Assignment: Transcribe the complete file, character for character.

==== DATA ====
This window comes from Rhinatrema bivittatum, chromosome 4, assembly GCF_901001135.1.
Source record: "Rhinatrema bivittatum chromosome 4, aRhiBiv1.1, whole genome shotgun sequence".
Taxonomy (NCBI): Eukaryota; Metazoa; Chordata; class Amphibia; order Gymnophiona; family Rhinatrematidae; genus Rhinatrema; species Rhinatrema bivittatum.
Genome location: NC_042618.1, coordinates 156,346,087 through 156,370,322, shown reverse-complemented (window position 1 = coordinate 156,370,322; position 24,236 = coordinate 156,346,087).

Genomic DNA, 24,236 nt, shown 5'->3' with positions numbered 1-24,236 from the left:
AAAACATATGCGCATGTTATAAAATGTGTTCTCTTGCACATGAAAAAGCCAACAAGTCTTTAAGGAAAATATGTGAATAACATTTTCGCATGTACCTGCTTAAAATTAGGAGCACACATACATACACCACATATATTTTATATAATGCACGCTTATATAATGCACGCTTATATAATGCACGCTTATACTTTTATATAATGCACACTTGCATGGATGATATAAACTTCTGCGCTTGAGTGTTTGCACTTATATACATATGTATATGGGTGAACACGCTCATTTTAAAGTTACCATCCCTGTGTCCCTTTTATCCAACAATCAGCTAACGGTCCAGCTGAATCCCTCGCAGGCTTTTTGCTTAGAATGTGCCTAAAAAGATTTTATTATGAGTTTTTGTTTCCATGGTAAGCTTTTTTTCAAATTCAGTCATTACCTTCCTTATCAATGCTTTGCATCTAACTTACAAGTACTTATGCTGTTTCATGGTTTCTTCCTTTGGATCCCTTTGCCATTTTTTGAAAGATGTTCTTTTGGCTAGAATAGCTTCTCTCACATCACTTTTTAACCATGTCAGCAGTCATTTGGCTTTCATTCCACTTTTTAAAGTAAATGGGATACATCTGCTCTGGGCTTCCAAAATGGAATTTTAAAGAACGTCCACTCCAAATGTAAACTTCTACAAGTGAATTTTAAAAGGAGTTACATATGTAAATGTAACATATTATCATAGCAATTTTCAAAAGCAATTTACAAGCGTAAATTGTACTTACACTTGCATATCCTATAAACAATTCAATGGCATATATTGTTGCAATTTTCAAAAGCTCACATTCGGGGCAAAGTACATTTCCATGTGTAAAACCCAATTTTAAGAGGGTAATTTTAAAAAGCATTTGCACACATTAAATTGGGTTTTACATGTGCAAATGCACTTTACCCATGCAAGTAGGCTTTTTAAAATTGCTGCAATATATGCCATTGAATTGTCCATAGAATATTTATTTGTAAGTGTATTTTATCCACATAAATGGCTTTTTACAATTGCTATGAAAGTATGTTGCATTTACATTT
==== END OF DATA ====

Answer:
This window comes from Rhinatrema bivittatum, chromosome 4, assembly GCF_901001135.1.
Source record: "Rhinatrema bivittatum chromosome 4, aRhiBiv1.1, whole genome shotgun sequence".
Taxonomy (NCBI): Eukaryota; Metazoa; Chordata; class Amphibia; order Gymnophiona; family Rhinatrematidae; genus Rhinatrema; species Rhinatrema bivittatum.
Genome location: NC_042618.1, coordinates 156,346,087 through 156,370,322, shown reverse-complemented (window position 1 = coordinate 156,370,322; position 24,236 = coordinate 156,346,087).

Genomic DNA, 24,236 nt, shown 5'->3' with positions numbered 1-24,236 from the left:
AAAACATATGCGCATGTTATAAAATGTGTTCTCTTGCACATGAAAAAGCCAACAAGTCTTTAAGGAAAATATGTGAATAACATTTTCGCATGTACCTGCTTAAAATTAGGAGCACACATACATACACCACATATATTTTATATAATGCACGCTTATATAATGCACGCTTATATAATGCACGCTTATACTTTTATATAATGCACACTTGCATGGATGATATAAACTTCTGCGCTTGAGTGTTTGCACTTATATACATATGTATATGGGTGAACACGCTCATTTTAAAGTTACCATCCCTGTGTCCCTTTTATCCAACAATCAGCTAACGGTCCAGCTGAATCCCTCGCAGGCTTTTTGCTTAGAATGTGCCTAAAAAGATTTTATTATGAGTTTTTGTTTCCATGGTAAGCTTTTTTTCAAATTCAGTCATTACCTTCCTTATCAATGCTTTGCATCTAACTTACAAGTACTTATGCTGTTTCATGGTTTCTTCCTTTGGATCCCTTTGCCATTTTTTGAAAGATGTTCTTTTGGCTAGAATAGCTTCTCTCACATCACTTTTTAACCATGTCAGCAGTCATTTGGCTTTCATTCCACTTTTTAAAGTAAATGGGATACATCTGCTCTGGGCTTCCAAAATGGAATTTTAAAGAACGTCCACTCCAAATGTAAACTTCTACAAGTGAATTTTAAAAGGAGTTACATATGTAAATGTAACATATTATCATAGCAATTTTCAAAAGCAATTTACAAGCGTAAATTGTACTTACACTTGCATATCCTATAAACAATTCAATGGCATATATTGTTGCAATTTTCAAAAGCTCACATTCGGGGCAAAGTACATTTCCATGTGTAAAACCCAATTTTAAGAGGGTAATTTTAAAAAGCATTTGCACACATTAAATTGGGTTTTACATGTGCAAATGCACTTTACCCATGCAAGTAGGCTTTTTAAAATTGCTGCAATATATGCCATTGAATTGTCCATAGAATATTTATTTGTAAGTGTATTTTATCCACATAAATGGCTTTTTACAATTGCTATGAAAGTATGTTGCATTTACATTT